In August 2022, Maria Dmitrieva and her husband just couldn’t book an appointment with VFS Global’s Dublin office to apply for a Dutch visa.

“The online system they advertised never showed any available slots,” she said on Friday.

“We were told to just constantly check the websites,” says Dmitrieva.

Bots set up to monitor a website and grab appointment slots as soon as they became available and then resell them impacted the Irish immigration office on Burgh Quay for years.

The Department of Justice, in the end, dismantled its online booking system, offering a freephone service for booking in-person immigration registration appointments.

Although the Irish Immigration website implies that some people may still be paying third parties to ring the busy line for them.

“There is no advantage in paying a third party operator to contact the free phone number on your behalf to schedule an appointment,” it says.

A spokesperson for the Dutch Ministry of Foreign Affairs said it’s aware that lots of people are looking for appointments.

“Whenever we receive information from the public regarding these types of practices we flag the issue with VFS Global, and inform the client to be careful using intermediaries,” they said.

Making an appointment is a free service, the spokesperon said, although VFS may request a “pre-payment for their (regulated) service fee,” they said.

That’s done to lower the amount of no-shows, which helps cut down waiting times, the spokesperson said.

“VFS Global is constantly monitoring their appointment system for evidence of appointments being booked by companies/group accounts etc.,” they said.

A spokesperson for VFS Global said it takes the issue of “scalpers” using automated tools to block-book appointments very seriously.

“To counter this, we have introduced significant changes to our internal systems, in alignment with our client governments,” they said.

It can’t give details about those measures for security reasons, they said.

Dmitrieva, the woman who wanted to apply for a Dutch visa in August 2022, emailed a complaint that there were no free slots to VFS Global, she says. “And they miraculously had an opening in about a month.”

During the appointment, they told them that they lacked a few necessary documents.

It was a Friday evening, and their appointment was at 1:30pm. But by the time they were told they needed more documents, it was almost 4pm, she says – and the office would close at 5pm.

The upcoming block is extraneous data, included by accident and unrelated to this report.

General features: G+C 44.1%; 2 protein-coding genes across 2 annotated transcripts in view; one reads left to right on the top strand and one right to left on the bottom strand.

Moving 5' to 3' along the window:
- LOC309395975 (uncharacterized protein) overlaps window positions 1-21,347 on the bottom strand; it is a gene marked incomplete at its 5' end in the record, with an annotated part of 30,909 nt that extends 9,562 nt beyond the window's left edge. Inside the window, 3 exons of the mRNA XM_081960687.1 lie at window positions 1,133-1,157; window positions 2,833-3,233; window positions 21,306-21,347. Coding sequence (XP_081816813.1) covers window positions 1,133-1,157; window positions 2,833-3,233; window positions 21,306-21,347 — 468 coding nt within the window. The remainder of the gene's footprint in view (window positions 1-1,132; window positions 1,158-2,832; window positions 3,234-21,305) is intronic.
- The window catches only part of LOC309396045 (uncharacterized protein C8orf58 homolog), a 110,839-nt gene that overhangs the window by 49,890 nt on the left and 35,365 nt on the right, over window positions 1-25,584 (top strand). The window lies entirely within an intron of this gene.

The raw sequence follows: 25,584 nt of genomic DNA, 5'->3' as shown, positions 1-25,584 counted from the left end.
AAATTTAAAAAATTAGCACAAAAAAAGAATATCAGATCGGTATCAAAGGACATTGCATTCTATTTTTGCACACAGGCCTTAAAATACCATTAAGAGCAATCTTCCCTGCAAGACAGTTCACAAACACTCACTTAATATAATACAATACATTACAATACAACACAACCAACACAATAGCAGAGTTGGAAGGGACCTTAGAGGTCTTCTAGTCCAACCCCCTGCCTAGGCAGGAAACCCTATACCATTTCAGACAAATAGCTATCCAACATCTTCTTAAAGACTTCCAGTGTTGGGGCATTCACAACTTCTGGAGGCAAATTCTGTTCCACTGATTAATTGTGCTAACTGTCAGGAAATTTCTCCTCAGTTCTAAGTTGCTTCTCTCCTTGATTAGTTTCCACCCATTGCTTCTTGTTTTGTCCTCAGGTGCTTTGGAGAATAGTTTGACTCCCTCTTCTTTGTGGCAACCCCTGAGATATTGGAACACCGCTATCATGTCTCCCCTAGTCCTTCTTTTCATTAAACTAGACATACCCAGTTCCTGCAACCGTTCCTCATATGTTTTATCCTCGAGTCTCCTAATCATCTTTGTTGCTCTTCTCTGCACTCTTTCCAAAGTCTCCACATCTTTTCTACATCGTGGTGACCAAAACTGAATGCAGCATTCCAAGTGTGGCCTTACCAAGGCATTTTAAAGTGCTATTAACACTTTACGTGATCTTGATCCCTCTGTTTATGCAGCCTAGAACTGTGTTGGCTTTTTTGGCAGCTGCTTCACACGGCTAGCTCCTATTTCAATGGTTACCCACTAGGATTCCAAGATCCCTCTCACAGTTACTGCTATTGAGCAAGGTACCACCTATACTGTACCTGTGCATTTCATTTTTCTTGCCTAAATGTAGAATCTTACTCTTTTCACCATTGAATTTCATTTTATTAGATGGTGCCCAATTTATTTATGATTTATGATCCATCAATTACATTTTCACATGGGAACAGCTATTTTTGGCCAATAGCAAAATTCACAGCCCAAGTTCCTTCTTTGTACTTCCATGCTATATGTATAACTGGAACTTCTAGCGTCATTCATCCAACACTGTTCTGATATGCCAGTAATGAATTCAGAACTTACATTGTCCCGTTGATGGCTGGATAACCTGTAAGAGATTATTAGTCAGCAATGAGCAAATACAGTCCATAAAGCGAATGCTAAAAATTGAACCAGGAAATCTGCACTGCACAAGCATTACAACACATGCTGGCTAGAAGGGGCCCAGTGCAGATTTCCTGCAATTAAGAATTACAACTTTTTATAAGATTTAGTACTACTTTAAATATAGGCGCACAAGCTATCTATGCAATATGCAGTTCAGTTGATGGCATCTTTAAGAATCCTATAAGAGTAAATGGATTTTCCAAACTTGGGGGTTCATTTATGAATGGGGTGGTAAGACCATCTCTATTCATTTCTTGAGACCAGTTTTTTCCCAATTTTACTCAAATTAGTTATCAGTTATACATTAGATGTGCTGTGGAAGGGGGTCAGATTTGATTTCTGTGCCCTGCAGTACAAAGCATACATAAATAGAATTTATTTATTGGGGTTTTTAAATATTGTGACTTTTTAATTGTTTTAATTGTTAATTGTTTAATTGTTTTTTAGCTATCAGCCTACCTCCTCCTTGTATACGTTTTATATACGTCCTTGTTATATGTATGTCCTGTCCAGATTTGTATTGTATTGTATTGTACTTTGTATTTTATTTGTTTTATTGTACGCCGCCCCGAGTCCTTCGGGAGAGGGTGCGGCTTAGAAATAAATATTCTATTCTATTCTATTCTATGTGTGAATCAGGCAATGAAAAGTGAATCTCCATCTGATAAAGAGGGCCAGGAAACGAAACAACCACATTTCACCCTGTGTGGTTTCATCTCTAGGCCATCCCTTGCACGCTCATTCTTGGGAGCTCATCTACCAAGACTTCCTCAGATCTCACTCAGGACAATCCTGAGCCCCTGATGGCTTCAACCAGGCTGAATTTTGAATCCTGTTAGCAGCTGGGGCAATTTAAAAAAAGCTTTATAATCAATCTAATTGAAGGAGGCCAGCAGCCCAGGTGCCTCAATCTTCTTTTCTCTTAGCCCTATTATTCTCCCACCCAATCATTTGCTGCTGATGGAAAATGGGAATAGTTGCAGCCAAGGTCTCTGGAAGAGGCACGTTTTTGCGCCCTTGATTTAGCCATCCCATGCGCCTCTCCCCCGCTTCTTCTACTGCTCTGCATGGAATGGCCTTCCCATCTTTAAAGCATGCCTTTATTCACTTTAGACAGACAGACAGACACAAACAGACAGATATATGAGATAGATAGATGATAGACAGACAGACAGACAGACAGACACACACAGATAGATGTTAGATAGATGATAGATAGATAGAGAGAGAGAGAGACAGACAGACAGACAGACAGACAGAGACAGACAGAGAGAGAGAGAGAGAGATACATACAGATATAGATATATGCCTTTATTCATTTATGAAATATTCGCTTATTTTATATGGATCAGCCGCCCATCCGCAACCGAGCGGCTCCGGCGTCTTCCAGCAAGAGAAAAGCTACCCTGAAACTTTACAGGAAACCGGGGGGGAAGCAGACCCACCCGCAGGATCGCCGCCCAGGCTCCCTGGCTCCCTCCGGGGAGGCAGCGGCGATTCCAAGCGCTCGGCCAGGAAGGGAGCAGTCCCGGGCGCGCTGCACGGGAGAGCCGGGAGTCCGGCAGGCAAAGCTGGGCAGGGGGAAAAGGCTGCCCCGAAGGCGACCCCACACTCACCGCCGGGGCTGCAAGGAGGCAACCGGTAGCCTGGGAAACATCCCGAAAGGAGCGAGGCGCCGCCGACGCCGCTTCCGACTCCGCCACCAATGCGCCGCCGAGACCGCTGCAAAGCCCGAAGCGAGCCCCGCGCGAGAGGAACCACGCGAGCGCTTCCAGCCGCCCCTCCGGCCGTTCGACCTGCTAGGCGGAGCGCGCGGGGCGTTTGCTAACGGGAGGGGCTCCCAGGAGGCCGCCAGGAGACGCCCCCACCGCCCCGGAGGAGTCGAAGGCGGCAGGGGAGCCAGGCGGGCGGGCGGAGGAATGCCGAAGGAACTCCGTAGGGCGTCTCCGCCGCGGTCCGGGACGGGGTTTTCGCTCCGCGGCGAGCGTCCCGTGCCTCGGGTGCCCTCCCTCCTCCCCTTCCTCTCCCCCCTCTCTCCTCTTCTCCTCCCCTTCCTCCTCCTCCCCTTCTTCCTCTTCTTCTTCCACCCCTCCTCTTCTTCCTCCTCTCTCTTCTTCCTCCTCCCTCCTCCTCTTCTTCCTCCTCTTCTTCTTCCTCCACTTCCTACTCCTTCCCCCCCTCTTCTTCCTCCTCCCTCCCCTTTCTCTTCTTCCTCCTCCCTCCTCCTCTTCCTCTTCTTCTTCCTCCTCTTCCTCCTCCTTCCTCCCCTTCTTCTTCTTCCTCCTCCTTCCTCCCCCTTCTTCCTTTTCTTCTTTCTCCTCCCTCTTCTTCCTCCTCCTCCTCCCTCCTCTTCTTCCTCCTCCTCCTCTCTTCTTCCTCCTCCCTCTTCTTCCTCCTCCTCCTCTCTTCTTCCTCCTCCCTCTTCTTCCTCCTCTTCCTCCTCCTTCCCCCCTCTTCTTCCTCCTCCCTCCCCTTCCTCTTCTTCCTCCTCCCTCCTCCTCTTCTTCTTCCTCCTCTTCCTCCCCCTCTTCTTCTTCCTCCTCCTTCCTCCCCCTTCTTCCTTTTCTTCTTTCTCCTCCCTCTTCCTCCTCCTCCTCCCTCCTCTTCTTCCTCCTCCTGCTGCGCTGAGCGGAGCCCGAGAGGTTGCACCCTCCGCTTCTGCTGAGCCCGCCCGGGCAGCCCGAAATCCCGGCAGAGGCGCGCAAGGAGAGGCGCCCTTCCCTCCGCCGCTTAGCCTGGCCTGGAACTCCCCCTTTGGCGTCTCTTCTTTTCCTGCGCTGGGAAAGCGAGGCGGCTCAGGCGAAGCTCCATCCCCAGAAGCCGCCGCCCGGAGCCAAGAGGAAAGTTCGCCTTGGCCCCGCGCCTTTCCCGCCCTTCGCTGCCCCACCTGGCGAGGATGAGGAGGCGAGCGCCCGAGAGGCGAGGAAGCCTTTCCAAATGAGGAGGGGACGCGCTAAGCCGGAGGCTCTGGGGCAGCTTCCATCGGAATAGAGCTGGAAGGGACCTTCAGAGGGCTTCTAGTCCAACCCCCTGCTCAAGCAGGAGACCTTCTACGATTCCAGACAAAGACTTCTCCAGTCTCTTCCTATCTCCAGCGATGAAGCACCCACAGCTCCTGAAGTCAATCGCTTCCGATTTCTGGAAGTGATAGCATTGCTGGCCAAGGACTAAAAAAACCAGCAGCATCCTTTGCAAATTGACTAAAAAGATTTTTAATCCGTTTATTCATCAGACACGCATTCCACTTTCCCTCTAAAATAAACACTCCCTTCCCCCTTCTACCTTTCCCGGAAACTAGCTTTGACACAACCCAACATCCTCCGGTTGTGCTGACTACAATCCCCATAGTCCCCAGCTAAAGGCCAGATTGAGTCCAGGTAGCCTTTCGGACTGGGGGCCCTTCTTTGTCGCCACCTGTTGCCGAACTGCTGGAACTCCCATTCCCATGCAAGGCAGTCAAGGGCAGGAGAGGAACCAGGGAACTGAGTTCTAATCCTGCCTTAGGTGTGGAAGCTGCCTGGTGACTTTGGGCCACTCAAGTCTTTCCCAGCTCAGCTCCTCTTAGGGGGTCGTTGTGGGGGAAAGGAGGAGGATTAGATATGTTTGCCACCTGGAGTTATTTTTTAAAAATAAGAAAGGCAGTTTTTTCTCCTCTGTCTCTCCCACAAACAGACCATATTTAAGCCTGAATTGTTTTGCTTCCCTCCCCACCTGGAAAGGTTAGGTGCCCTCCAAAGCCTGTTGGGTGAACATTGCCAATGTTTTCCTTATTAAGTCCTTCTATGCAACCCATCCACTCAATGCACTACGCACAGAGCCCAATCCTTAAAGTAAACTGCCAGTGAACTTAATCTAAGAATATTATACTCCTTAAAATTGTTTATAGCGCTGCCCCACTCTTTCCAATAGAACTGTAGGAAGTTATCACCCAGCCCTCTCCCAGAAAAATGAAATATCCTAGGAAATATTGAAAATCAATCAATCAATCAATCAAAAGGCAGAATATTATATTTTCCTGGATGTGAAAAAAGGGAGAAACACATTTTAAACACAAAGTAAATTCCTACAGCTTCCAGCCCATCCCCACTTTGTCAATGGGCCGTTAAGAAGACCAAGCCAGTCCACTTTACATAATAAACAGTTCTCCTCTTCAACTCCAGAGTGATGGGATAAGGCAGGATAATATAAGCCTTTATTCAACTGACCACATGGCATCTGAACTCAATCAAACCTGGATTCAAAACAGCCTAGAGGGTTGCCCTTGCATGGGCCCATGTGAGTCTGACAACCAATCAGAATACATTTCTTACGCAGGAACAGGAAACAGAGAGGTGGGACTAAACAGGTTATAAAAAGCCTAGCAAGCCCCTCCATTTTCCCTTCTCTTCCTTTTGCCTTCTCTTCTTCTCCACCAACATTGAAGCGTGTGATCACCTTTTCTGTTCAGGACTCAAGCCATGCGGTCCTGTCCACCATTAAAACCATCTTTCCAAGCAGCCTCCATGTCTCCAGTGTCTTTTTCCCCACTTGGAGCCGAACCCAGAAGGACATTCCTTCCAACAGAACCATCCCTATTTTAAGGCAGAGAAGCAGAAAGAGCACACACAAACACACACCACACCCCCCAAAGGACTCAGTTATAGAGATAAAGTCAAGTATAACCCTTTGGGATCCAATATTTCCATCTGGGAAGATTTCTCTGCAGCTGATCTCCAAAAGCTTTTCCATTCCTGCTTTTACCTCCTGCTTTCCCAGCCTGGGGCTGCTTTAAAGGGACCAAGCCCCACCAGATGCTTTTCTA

“So if we wanted to apply and not lose the deposit (around €100 as their processing fee), we had to bring the documents in around an hour,” said Dmitrieva in a Facebook message on Friday.

VFS staff wouldn’t let them use their printer to print out the documents, she says.

“Since it was Friday evening, a lot of places had been closed, and the nearest printing service was 30 [minutes] on foot,” says Dmitrieva.

They got back with the printed documents at around 5:15, and the staff accepted it, she says. But they missed the trip, anyway.

“Unfortunately, my husband’s passport was not processed in time,” said Dmitrieva.

A spokesperson for VFS Global said online appointments are available on a first-come-first-serve basis.

“Decisions on visa applications, including the availability of appointment slots and the timelines to process them, are at the sole discretion of the respective client governments and may vary from one mission to another,” they said.

Both Shao and Dmitrieva say they had a better experience applying directly to an embassy.

Shao says she’s decided she won’t holiday in Europe anymore and might stop attending academic conferences in the zone. “We’re stuck on this little island.”

Shamim Malekmian covers the immigration beat for Dublin Inquirer. Reach her at shamim@dublininquirer.com

Join the Conversation


  1. Thanks for writing about this, it’s an absolute shame that the richest countries in the world are exploiting people like this. You can be sure no similar cutbacks have been made to things like business networking events, pay and conditions of diplomatic staff, etc. If you want these restrictive visa regimes, you’ve got to own it and pay for them. Unfortunately, populist governments and voters want to have it both ways.

  2. I spend so much time trying to find a Schengen visa appointment for academic activity while I was expected to do scientific research. That needs to change. It is primitive. It is possible that our managers and employers will not think of hiring non-eu anymore. Because it is almost impossible to be mobile for professional activity if you are a non-EU citizen. There is also a rumour that some people abuse this ineffective system and sell the appointments thet acquire.